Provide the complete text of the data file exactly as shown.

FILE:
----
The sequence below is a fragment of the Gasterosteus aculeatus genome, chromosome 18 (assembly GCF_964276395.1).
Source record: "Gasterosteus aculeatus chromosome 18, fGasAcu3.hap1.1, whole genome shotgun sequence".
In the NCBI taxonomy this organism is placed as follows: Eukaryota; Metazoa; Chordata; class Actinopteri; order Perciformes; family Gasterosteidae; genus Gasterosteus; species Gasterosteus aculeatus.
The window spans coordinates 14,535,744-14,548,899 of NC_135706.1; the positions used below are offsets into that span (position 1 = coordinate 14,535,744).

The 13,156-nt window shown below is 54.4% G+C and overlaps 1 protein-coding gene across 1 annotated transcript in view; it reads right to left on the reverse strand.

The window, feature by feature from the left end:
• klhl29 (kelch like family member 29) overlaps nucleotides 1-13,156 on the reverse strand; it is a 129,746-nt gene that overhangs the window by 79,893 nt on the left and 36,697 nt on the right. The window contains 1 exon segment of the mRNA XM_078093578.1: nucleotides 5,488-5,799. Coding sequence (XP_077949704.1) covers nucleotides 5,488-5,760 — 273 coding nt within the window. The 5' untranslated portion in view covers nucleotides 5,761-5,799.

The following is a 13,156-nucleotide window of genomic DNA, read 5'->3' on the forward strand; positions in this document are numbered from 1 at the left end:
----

The sequence below is a fragment of the Gasterosteus aculeatus genome, chromosome 18 (assembly GCF_964276395.1).
Source record: "Gasterosteus aculeatus chromosome 18, fGasAcu3.hap1.1, whole genome shotgun sequence".
In the NCBI taxonomy this organism is placed as follows: Eukaryota; Metazoa; Chordata; class Actinopteri; order Perciformes; family Gasterosteidae; genus Gasterosteus; species Gasterosteus aculeatus.
The window spans coordinates 14,535,744-14,548,899 of NC_135706.1; the positions used below are offsets into that span (position 1 = coordinate 14,535,744).

The 13,156-nt window shown below is 54.4% G+C and overlaps 1 protein-coding gene across 1 annotated transcript in view; it reads right to left on the reverse strand.

The window, feature by feature from the left end:
• klhl29 (kelch like family member 29) overlaps nucleotides 1-13,156 on the reverse strand; it is a 129,746-nt gene that overhangs the window by 79,893 nt on the left and 36,697 nt on the right. The window contains 1 exon segment of the mRNA XM_078093578.1: nucleotides 5,488-5,799. Coding sequence (XP_077949704.1) covers nucleotides 5,488-5,760 — 273 coding nt within the window. The 5' untranslated portion in view covers nucleotides 5,761-5,799.

The following is a 13,156-nucleotide window of genomic DNA, read 5'->3' on the forward strand; positions in this document are numbered from 1 at the left end: